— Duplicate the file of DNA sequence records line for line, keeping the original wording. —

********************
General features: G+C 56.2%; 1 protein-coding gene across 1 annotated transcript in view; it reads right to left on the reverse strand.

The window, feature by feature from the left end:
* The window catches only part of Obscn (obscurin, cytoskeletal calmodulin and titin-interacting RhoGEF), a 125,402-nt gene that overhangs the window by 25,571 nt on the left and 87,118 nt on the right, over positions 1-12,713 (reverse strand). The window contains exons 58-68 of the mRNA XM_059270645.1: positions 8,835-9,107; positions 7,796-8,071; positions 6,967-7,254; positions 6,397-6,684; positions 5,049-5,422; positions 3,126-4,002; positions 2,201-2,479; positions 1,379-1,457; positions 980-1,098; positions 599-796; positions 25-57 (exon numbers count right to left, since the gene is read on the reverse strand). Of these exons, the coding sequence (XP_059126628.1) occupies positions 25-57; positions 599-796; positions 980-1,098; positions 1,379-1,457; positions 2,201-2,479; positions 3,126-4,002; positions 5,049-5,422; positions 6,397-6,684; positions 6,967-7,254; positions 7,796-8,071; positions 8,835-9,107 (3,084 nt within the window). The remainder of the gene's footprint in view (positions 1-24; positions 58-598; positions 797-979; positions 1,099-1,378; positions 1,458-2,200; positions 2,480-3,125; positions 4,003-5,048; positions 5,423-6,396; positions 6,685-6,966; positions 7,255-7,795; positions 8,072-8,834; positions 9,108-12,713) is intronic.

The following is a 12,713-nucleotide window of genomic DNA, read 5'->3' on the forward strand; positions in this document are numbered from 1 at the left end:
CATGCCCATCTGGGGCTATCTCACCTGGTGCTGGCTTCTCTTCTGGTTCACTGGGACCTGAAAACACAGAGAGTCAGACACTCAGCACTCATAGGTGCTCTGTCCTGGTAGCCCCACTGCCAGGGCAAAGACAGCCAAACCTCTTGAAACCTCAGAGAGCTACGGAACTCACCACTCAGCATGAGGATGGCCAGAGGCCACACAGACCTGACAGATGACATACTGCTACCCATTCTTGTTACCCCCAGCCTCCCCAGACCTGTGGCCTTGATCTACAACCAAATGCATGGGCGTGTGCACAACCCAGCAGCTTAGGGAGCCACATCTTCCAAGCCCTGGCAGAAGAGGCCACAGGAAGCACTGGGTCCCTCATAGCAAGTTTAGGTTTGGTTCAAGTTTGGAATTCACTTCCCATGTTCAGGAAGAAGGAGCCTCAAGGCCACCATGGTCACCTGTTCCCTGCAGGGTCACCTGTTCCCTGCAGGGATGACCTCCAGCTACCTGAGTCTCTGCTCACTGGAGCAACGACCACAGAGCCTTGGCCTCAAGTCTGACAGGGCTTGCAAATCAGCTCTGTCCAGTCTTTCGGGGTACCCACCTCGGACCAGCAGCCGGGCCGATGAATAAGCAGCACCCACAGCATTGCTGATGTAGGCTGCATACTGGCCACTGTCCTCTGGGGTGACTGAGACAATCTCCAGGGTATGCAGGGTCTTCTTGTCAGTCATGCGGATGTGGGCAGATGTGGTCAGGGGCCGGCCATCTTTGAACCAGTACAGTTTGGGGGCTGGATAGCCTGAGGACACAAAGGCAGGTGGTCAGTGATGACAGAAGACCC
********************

General features: G+C 56.2%; 1 protein-coding gene across 1 annotated transcript in view; it reads right to left on the reverse strand.

The window, feature by feature from the left end:
* The window catches only part of Obscn (obscurin, cytoskeletal calmodulin and titin-interacting RhoGEF), a 125,402-nt gene that overhangs the window by 25,571 nt on the left and 87,118 nt on the right, over positions 1-12,713 (reverse strand). The window contains exons 58-68 of the mRNA XM_059270645.1: positions 8,835-9,107; positions 7,796-8,071; positions 6,967-7,254; positions 6,397-6,684; positions 5,049-5,422; positions 3,126-4,002; positions 2,201-2,479; positions 1,379-1,457; positions 980-1,098; positions 599-796; positions 25-57 (exon numbers count right to left, since the gene is read on the reverse strand). Of these exons, the coding sequence (XP_059126628.1) occupies positions 25-57; positions 599-796; positions 980-1,098; positions 1,379-1,457; positions 2,201-2,479; positions 3,126-4,002; positions 5,049-5,422; positions 6,397-6,684; positions 6,967-7,254; positions 7,796-8,071; positions 8,835-9,107 (3,084 nt within the window). The remainder of the gene's footprint in view (positions 1-24; positions 58-598; positions 797-979; positions 1,099-1,378; positions 1,458-2,200; positions 2,480-3,125; positions 4,003-5,048; positions 5,423-6,396; positions 6,685-6,966; positions 7,255-7,795; positions 8,072-8,834; positions 9,108-12,713) is intronic.

The following is a 12,713-nucleotide window of genomic DNA, read 5'->3' on the forward strand; positions in this document are numbered from 1 at the left end:
CATGCCCATCTGGGGCTATCTCACCTGGTGCTGGCTTCTCTTCTGGTTCACTGGGACCTGAAAACACAGAGAGTCAGACACTCAGCACTCATAGGTGCTCTGTCCTGGTAGCCCCACTGCCAGGGCAAAGACAGCCAAACCTCTTGAAACCTCAGAGAGCTACGGAACTCACCACTCAGCATGAGGATGGCCAGAGGCCACACAGACCTGACAGATGACATACTGCTACCCATTCTTGTTACCCCCAGCCTCCCCAGACCTGTGGCCTTGATCTACAACCAAATGCATGGGCGTGTGCACAACCCAGCAGCTTAGGGAGCCACATCTTCCAAGCCCTGGCAGAAGAGGCCACAGGAAGCACTGGGTCCCTCATAGCAAGTTTAGGTTTGGTTCAAGTTTGGAATTCACTTCCCATGTTCAGGAAGAAGGAGCCTCAAGGCCACCATGGTCACCTGTTCCCTGCAGGGTCACCTGTTCCCTGCAGGGATGACCTCCAGCTACCTGAGTCTCTGCTCACTGGAGCAACGACCACAGAGCCTTGGCCTCAAGTCTGACAGGGCTTGCAAATCAGCTCTGTCCAGTCTTTCGGGGTACCCACCTCGGACCAGCAGCCGGGCCGATGAATAAGCAGCACCCACAGCATTGCTGATGTAGGCTGCATACTGGCCACTGTCCTCTGGGGTGACTGAGACAATCTCCAGGGTATGCAGGGTCTTCTTGTCAGTCATGCGGATGTGGGCAGATGTGGTCAGGGGCCGGCCATCTTTGAACCAGTACAGTTTGGGGGCTGGATAGCCTGAGGACACAAAGGCAGGTGGTCAGTGATGACAGAAGACCC